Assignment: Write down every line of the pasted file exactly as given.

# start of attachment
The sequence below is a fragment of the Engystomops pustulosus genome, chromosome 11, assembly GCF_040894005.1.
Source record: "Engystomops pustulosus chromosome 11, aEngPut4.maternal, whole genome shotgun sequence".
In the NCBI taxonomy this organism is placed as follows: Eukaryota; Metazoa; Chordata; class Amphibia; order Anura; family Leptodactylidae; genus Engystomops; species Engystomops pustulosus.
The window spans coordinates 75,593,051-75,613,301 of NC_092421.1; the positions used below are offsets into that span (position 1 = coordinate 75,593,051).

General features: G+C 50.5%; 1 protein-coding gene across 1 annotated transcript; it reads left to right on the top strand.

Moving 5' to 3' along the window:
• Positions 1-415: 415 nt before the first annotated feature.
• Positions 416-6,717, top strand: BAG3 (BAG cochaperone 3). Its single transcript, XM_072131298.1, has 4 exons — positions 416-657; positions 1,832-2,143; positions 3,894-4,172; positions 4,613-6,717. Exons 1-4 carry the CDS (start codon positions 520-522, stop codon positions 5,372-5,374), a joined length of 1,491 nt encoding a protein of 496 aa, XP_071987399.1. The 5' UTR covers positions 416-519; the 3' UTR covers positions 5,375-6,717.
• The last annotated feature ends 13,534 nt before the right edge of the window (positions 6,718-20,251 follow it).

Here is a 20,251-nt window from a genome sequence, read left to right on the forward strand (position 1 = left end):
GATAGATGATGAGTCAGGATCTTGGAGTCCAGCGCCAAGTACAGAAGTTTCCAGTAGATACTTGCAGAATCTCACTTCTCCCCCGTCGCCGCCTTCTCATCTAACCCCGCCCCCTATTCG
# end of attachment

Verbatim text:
The sequence below is a fragment of the Engystomops pustulosus genome, chromosome 11, assembly GCF_040894005.1.
Source record: "Engystomops pustulosus chromosome 11, aEngPut4.maternal, whole genome shotgun sequence".
In the NCBI taxonomy this organism is placed as follows: Eukaryota; Metazoa; Chordata; class Amphibia; order Anura; family Leptodactylidae; genus Engystomops; species Engystomops pustulosus.
The window spans coordinates 75,593,051-75,613,301 of NC_092421.1; the positions used below are offsets into that span (position 1 = coordinate 75,593,051).

General features: G+C 50.5%; 1 protein-coding gene across 1 annotated transcript; it reads left to right on the top strand.

Moving 5' to 3' along the window:
• Positions 1-415: 415 nt before the first annotated feature.
• Positions 416-6,717, top strand: BAG3 (BAG cochaperone 3). Its single transcript, XM_072131298.1, has 4 exons — positions 416-657; positions 1,832-2,143; positions 3,894-4,172; positions 4,613-6,717. Exons 1-4 carry the CDS (start codon positions 520-522, stop codon positions 5,372-5,374), a joined length of 1,491 nt encoding a protein of 496 aa, XP_071987399.1. The 5' UTR covers positions 416-519; the 3' UTR covers positions 5,375-6,717.
• The last annotated feature ends 13,534 nt before the right edge of the window (positions 6,718-20,251 follow it).

Here is a 20,251-nt window from a genome sequence, read left to right on the forward strand (position 1 = left end):
GATAGATGATGAGTCAGGATCTTGGAGTCCAGCGCCAAGTACAGAAGTTTCCAGTAGATACTTGCAGAATCTCACTTCTCCCCCGTCGCCGCCTTCTCATCTAACCCCGCCCCCTATTCG